My mother did the best she could to raise all of us to be honest, hard-working adults. Although I recognize and appreciate the value of the good example she set, ultimately it was participation in a variety of recreational activities that played the most significant role in shaping my character. I was sent to day camp each summer, participated in after-school sports, and frequented the neighborhood recreation center; I was active, stayed off the streets, and was surrounded by positive role models. In retrospect, recreation intervened when my mother was too busy working and taking care of seven children. Through participation in recreational activities, I gained a positive sense of self. I discovered what I was capable of accomplishing, as well as my limitations. Physical and mental challenges that recreation leaders exposed me to helped me to believe that I could do anything my mind and body would allow. I attribute my academic success and fit-for-life attitude to the many years and variety of recreational opportunities of which I took advantage.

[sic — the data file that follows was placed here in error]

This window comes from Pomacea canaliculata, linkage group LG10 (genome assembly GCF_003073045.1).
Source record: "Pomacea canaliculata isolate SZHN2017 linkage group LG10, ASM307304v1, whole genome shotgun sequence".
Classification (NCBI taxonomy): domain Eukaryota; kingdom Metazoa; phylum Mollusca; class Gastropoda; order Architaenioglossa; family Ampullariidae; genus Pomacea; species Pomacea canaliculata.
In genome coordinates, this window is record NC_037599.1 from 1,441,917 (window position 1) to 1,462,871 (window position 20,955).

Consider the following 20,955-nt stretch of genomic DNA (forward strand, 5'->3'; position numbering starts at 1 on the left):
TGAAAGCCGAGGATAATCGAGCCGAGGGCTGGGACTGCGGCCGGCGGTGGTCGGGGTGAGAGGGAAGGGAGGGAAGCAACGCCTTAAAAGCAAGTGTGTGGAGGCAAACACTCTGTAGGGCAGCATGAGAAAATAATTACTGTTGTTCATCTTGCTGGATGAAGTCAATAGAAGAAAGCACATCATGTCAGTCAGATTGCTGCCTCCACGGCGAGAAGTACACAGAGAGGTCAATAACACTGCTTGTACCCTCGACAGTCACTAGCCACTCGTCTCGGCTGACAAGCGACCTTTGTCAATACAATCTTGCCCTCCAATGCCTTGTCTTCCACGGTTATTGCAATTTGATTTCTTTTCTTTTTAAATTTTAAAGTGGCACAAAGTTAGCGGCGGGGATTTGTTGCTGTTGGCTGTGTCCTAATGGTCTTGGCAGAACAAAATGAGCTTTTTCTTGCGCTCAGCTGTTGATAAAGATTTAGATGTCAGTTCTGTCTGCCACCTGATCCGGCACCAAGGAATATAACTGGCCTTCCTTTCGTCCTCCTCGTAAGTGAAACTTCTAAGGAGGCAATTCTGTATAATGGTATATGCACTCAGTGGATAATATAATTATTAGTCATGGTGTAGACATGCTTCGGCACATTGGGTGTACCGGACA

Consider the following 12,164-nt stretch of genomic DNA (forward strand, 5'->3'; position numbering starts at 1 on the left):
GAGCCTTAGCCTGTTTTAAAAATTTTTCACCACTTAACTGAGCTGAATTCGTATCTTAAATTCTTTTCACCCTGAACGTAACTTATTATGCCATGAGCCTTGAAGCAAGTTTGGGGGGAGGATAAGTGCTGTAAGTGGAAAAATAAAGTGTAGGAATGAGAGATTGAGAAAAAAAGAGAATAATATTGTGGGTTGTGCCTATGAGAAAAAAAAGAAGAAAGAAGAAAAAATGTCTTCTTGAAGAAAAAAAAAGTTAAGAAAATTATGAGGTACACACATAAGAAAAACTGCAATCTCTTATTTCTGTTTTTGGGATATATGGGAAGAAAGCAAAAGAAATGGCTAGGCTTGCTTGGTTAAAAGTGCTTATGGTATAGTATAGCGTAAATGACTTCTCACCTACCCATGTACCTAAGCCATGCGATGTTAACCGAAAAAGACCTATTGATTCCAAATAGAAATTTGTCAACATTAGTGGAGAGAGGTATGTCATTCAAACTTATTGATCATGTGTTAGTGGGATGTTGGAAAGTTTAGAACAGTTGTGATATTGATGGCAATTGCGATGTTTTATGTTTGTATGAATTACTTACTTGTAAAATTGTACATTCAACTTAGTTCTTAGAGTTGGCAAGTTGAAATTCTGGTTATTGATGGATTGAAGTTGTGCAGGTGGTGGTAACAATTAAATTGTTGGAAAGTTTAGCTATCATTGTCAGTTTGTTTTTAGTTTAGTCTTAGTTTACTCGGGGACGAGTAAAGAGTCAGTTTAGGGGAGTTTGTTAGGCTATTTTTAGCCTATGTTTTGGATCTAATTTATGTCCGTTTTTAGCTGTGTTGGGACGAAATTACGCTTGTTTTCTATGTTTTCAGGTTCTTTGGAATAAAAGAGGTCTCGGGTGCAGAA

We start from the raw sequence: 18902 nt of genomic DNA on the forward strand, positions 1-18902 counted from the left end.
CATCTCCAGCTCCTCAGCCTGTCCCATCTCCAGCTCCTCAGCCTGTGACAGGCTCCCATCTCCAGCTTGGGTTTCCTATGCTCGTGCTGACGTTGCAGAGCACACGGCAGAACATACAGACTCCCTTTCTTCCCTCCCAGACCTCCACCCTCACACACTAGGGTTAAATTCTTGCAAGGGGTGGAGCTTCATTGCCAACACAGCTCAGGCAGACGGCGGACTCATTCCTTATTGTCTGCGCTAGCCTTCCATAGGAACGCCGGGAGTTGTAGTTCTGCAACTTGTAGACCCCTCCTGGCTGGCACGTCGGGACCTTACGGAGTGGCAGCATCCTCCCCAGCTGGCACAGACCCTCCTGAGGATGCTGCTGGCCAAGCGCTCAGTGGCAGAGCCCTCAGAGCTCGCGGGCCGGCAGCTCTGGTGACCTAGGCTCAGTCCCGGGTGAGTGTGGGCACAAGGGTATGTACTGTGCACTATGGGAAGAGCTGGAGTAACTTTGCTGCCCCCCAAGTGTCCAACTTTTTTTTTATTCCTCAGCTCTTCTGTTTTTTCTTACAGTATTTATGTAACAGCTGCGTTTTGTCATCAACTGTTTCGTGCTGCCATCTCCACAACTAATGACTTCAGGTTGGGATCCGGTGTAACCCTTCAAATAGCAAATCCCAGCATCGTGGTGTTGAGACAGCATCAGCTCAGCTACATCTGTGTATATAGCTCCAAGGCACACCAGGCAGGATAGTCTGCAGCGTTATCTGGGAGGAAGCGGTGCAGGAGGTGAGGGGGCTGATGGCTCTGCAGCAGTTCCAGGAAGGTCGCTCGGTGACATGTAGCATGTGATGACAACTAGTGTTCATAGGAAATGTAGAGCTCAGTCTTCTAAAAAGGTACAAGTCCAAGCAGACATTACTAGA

As this issue of Research & Creative Activity illustrates, there are numerous interventions, recreational and otherwise, that can make a positive difference in the lives of our youth. Researchers, educators, and community service providers design and implement programs and services for youth ranging from tennis lessons to techniques to handle bullies. Prescribing the right blend of opportunities and administering that prescription at the right time in a child's life can prevent youth from becoming at risk. In March 1996, the Center for Substance Abuse Prevention in Washington, D.C., sponsored a conference that brought together leisure and prevention professionals to explore prevention and intervention strategies targeting youth who live in high-risk environments. With the attitude that all hope is not lost unless it is lost in the minds of those who are in a position to make a difference, we worked together to develop strategies to reduce and prevent alcohol, tobacco, and other drugs (ATOD) abuse among youth who are at risk.